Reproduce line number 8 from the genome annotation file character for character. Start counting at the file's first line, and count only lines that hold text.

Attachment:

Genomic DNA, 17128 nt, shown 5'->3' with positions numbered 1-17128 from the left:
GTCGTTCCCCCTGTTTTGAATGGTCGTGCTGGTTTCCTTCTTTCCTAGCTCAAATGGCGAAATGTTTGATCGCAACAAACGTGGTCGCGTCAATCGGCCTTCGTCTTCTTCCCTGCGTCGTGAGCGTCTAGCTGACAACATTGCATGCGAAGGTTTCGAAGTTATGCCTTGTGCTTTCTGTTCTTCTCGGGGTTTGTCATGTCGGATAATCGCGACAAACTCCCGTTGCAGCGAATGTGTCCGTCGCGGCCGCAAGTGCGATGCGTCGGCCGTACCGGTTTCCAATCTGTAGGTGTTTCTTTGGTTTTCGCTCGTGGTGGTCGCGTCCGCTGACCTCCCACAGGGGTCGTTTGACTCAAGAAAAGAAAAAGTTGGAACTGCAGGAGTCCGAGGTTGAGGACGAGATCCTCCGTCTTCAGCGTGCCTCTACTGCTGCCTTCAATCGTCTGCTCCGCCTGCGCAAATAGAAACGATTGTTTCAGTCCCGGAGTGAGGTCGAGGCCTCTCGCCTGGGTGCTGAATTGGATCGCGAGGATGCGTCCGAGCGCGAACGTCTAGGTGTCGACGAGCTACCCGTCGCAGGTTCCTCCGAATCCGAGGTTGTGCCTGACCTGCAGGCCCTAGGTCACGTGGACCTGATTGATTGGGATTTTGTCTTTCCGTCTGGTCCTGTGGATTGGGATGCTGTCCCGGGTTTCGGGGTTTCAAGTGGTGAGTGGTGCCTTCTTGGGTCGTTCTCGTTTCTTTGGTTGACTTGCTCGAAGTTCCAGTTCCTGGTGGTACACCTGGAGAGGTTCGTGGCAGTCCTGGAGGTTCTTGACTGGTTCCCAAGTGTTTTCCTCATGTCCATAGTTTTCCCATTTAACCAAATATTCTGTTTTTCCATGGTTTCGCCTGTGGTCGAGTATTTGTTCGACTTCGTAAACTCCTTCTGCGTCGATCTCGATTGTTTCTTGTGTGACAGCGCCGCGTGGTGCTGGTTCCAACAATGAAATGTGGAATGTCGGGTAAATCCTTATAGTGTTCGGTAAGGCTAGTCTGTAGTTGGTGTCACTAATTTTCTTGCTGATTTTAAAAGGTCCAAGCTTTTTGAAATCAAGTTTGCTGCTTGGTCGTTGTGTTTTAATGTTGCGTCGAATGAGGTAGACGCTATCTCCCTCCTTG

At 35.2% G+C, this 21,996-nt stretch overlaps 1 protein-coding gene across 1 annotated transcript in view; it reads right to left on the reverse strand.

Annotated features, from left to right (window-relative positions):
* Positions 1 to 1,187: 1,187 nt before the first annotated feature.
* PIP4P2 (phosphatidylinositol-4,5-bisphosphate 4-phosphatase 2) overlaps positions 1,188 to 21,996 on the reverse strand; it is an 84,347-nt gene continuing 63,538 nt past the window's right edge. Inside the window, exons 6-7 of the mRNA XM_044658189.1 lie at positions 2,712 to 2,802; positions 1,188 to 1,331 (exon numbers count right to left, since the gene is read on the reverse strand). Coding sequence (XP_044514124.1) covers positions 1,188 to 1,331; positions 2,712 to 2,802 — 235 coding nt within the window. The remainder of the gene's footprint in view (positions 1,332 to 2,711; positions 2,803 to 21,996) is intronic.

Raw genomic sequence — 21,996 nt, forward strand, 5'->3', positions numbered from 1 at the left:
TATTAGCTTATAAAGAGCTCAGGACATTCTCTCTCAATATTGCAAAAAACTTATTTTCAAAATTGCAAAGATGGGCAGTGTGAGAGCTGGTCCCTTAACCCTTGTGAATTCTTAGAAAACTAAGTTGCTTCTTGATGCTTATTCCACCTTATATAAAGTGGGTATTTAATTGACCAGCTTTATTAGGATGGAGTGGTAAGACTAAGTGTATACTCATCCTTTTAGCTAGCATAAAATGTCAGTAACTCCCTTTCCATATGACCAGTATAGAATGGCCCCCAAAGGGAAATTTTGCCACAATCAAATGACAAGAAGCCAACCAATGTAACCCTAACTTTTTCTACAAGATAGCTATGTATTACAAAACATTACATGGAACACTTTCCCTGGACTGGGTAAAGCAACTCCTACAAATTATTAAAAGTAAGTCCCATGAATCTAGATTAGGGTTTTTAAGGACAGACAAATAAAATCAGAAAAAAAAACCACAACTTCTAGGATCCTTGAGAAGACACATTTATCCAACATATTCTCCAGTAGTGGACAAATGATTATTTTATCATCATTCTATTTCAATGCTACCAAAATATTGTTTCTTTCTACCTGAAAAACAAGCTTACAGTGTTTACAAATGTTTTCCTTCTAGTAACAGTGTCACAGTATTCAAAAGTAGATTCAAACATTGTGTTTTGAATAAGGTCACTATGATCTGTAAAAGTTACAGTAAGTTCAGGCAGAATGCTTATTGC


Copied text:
TATTAGCTTATAAAGAGCTCAGGACATTCTCTCTCAATATTGCAAAAAACTTATTTTCAAAATTGCAAAGATGGGCAGTGTGAGAGCTGGTCCCTTAACCCTTGTGAATTCTTAGAAAACTAAGTTGCTTCTTGATGCTTATTCCACCTTATATAAAGTGGGTATTTAATTGACCAGCTTTATTAGGATGGAGTGGTAAGACTAAGTGTATACTCATCCTTTTAGCTAGCATAAAATGTCAGTAACTCCCTTTCCATATGACCAGTATAGAATGGCCCCCAAAGGGAAATTTTGCCACAATCAAATGACAAGAAGCCAACCAATGTAACCCTAACTTTTTCTACAAGATAGCTATGTATTACAAAACATTACATGGAACACTTTCCCTGGACTGGGTAAAGCAACTCCTACAAATTATTAAAAGTAAGTCCCATGAATCTAGATTAGGGTTTTTAAGGACAGACAAATAAAATCAGAAAAAAAAACCACAACTTCTAGGATCCTTGAGAAGACACATTTATCCAACATATTCTCCAGTAGTGGACAAATGATTATTTTATCATCATTCTATTTCAATGCTACCAAAATATTGTTTCTTTCTACCTGAAAAACAAGCTTACAGTGTTTACAAATGTTTTCCTTCTAGTAACAGTGTCACAGTATTCAAAAGTAGATTCAAACATTGTGTTTTGAATAAGGTCACTATGATCTGTAAAAGTTACAGTAAGTTCAGGCAGAATGCTTATTGC